Week 40 – Picking Olives in Italy over the week-end

A few years back I had been helping a remote cousin who owns hundreds of acres of olive trees near Florence, Italy, during olive harvest. Since 2013, my mother has bought a house in Puglia, a region in the South of Italy, which has enough olive trees to make our own olive oil too!

To have a very strong and almost spicy taste my mother schedules the picking at begining of harvest season, which officially opens at the end of October and could last until the end of winter (the oil coming from olive picked in February is obviously less tasty but is cheaper and can always be sold as cooking oil which is not what we are looking for). The yield is lesser  than it could be if she waited a few weeks but the taste is so incredible and, because it is for our personal consumption, it is perfectly acceptable to look for quality instead of quantity.

So I had never participated to the harvesting in this property but this year I thought it would be a nice occasion to bring my very French S.O. to Italy, in a period where the weather is not too hot (he is from a particularly fresh region and does not approve of high temperatures yet) and to experience smething particular.

Generally it is very complicated to go there, it is a touristic region during the Summer but most of the flights are discontinued after the end of August. In addition the flights are generally quite expensive because of the rarity of the offer.
However I managed to find a perfect return flight at the amazing price of 44€ so, even before knowing if we could take some days off, I booked the trip for the 19th to the 22nd of October. 3 full days of relax, good food and Aperitivi!

Because I love Italy, my home country, I go there quite often to visit my family. However, it was my very first harvesting in Puglia, and the first time for my S.O. too, so we were  both excited like children all week-end.

We arrived on Thursday afternoon and went straight to do some sight-seeing along the coast. The whole region is gorgeous and every town village is worth seeing, and even my mom, who lives there half of the year, loves accompagnying her guests again and again to through the gorgeous cities of Bari, Brindisi, Trani, Molfetta, Lecce, Ostuni (the White City) and so on.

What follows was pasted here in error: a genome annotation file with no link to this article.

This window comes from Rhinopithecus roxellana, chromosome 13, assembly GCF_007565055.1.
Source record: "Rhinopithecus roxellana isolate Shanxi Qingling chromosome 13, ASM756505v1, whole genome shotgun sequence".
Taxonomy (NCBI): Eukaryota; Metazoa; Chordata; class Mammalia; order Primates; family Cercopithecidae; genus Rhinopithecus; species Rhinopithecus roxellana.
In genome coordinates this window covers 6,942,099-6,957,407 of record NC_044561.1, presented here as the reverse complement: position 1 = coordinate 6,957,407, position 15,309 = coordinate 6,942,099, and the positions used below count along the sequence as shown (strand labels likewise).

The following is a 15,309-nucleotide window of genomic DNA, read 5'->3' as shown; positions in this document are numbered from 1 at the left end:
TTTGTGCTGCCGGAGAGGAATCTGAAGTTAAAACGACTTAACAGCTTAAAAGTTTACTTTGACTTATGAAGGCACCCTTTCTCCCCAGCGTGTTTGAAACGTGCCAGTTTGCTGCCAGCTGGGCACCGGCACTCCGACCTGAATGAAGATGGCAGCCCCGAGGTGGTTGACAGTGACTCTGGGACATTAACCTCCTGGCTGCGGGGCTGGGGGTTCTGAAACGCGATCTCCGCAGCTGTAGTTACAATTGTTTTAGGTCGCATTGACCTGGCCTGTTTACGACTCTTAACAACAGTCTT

At the end of the day we found some fishermen back from the sea selling the catch of the day. Because there is no such thing as too much good food in Italy, we bought octopus, squids, shrimps for our evening barbeque.


After a healthy dinner and a lot of Spritz we called for an early night as the next day we would be awaken by the workers and their machines ready to pick up olives at 7AM.

Surprisingly (because the region is famous for hits very high temperatures) it was a very cold and foggy morning and the first hours of working involved a lot of mud.


Regarding the picking per se, not every region does it the same way: in Northern Italy the trees are smaller than in the South and people hand-pick olives. In Puglia, where I was,  the trees are several hundreds years old and the branches can go up very high and climbing would take too much energy and time. Hence, dedicated machines have been created to shake the trees (no more than twice each) to make the olives fall. Nets are laid under the trees to collect all the fallen fruits before emptying them in big buckets.

Although there is no climbing involved it is exhausting to be bent all day, to drag nets and buckets buckets all arund an uneven field all day. The workers, unlike me, worked from 7AM to 5PM without resting or eating (there was just a lot of cigarette smoking involved).


The next day we brought our 4 tons of olives to the “Frantoio”, the factory that transforms the fruit into oil through several steps: first the olives and the leaves are sorted, than the olives are washed, grinded and squeezed until its deep green oil is extracted and put into 10 to 20 L cans.


In the end we managed to extract 310 L of the purest and freshest oil. All the cans have been packed and shipped to Paris where my mother will redistribute them to friends and family. As we were traveling light we got a special 1 L baby bottle to bring back in the plane as a reward for our help, and to wait until my personal 20 L can is delivered to my home later this year.



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